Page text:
Four More Ways To Fix The DC Film Universe

Now that people know “Wonder Woman” is truly good, DC’s cinematic heroes should stay the course.
on Jun 16, 2017 · 2 comments

Welcome to all you new Wonder Woman fans. Whatever you felt about the other DC superhero films, we can unite around the awesomeness of this latest DC story, which stars Gal Gadot and Chris Pine, and is directed by the earnest and myth-minded Patty Jenkins.1

Perhaps before Wonder Woman arrived, you assumed wrongly that DC movies only want to be “grimdark” for darkness’s sake—and that sad Superman kills, and Batman turns evil.

If so, here’s hoping the well-reviewed, high-fantasy tale of undividedly heroic Diana, princess of Themyscira, has challenged your preconceptions a little bit.

Many DCEU (or DC Extended Universe) “truthers” have insisted this film series, from Man of Steel (MoS) to Batman v Superman (BvS), does not want to make superheroes all dark and nasty. Instead, as I said here, these super-stories clearly want to explore this challenge:

Who are good heroes, and why should they fight for a sinful world that does not deserve them?

So far, MoS and BvS have explored the question and offered only hints toward the answer.

But Wonder Woman does not attempt to “course correct” or “lighten” the DCEU as much as share another story, from another perspective. Its story asks the same question in a more accessible way—with words, not just images—and also begins to answer the question.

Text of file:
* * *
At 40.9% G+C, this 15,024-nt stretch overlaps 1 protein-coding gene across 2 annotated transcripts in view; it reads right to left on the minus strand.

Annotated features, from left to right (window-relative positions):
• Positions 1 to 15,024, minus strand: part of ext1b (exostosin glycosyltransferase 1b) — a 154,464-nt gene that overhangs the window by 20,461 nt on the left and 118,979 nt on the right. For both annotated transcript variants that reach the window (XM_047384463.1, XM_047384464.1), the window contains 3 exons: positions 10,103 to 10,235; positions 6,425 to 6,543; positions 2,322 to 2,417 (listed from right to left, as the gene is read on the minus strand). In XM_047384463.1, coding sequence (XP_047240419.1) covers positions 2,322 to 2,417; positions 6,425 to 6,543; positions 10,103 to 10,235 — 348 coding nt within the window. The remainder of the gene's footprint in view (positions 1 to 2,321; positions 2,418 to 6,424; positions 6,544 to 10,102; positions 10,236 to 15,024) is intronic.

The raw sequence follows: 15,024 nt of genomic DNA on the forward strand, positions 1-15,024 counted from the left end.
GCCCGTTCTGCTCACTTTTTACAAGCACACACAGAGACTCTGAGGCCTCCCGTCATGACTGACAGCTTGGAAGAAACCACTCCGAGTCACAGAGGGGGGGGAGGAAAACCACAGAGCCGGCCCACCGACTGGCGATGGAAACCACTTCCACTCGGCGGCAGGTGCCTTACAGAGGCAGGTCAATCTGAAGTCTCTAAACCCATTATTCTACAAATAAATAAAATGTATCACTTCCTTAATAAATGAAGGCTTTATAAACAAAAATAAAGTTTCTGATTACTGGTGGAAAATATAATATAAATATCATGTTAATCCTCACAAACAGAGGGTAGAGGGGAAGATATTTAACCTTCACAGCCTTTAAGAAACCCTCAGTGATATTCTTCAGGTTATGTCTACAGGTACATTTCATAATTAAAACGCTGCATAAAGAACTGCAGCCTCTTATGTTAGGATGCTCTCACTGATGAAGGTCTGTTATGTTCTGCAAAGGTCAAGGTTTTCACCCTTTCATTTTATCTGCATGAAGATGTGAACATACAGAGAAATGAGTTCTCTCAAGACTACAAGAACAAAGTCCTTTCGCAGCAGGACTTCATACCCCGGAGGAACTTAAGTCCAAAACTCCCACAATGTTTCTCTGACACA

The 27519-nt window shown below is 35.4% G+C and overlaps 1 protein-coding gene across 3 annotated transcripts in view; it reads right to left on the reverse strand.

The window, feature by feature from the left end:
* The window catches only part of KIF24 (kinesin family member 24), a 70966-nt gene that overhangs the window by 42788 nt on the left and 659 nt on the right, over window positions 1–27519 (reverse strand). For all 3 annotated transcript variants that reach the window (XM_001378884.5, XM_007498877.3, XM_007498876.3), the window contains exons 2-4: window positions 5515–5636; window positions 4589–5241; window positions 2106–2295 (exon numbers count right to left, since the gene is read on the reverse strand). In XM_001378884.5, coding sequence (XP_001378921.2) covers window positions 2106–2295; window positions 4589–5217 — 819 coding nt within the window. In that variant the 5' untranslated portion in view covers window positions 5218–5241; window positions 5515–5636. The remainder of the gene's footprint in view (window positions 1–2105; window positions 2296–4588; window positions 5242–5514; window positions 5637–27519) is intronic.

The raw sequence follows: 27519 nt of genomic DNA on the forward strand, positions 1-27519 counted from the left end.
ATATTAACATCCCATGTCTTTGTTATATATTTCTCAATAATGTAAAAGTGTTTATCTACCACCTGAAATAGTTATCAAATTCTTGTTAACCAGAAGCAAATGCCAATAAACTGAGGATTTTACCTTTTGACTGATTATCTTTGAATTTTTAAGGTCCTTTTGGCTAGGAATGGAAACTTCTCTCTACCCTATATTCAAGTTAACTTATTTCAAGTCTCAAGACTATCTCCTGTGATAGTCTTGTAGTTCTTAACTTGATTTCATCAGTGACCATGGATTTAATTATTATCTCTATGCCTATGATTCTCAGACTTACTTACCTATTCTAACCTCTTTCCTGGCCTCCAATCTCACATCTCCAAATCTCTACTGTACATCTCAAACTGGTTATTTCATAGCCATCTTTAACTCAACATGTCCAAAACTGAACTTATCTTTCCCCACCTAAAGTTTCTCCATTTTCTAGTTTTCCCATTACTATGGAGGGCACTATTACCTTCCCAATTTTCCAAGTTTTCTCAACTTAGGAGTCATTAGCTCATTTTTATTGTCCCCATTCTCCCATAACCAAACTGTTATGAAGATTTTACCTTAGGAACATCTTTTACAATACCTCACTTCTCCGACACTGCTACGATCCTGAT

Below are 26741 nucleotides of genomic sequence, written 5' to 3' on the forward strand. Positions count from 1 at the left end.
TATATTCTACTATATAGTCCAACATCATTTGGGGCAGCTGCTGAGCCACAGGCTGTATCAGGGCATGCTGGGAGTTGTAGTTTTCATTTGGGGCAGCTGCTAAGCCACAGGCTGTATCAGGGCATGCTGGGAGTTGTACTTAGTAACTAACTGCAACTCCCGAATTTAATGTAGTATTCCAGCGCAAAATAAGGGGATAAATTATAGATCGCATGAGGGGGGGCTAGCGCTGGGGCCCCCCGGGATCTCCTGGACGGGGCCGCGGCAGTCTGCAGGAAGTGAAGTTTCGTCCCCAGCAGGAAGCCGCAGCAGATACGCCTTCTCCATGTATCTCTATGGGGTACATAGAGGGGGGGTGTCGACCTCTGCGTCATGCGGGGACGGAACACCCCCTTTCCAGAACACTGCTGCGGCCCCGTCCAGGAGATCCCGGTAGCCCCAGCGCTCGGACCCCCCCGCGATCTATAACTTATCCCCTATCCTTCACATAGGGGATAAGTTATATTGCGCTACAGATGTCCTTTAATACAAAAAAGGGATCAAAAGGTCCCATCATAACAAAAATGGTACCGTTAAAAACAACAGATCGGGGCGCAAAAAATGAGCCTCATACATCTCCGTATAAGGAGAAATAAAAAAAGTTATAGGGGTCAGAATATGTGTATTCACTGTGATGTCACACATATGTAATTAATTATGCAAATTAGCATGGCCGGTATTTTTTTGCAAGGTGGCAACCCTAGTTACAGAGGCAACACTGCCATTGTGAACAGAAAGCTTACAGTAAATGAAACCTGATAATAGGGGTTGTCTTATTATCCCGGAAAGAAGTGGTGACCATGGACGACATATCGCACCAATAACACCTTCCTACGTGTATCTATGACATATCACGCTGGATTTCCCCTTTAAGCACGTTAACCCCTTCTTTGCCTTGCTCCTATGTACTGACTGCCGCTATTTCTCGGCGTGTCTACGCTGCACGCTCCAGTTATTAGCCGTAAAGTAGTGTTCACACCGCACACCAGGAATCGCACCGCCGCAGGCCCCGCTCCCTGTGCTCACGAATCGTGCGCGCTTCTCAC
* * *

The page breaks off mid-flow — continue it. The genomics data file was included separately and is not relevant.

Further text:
As I’ve mentioned, I hope future DCEU films will continue to follow this theme, even while following varied genres, characters, and secondary themes. I want to see these stories freed from genre constraints—such as “the world is an overall nice place that understands good heroes” or “you can kill people or destroy cities pretty much free of consequences.”

And I have four more wish-list items I have for Superman, Batman, Wonder Woman, and the entire Justice League universe I’ve been waiting to see on-screen for so long.

Naturally I will discuss some spoilers from at least three DCEU films.

5. Keep each hero’s musical themes absolutely consistent.

I wrote this before Wonder Woman even released, and was happy to hear Hans Zimmer’s already-famous warrior-rhythm theme for the heroine, now reprised and remixed by the new film’s composer, Rupert Gregson-Williams.

Zimmer himself composed for the whole Dark Knight trilogy and then did Man of Steel and half of Batman v Superman. For the latter two films, he used a simple consistent themes for Superman, and composer partner “Junkie XL” developed a new theme for Batman. Now that Zimmer is moving on, “Junkie XL” would have done Justice League.

But now … well, Danny Elfman is scoring Justice League. He’d also composed scores and soundtracks for Batman (1989) and Spider-Man (2002). He also partnered with Brian Tyler (my guess he was a late addition) for Avengers: Age of Ultron. And his addition concerns me.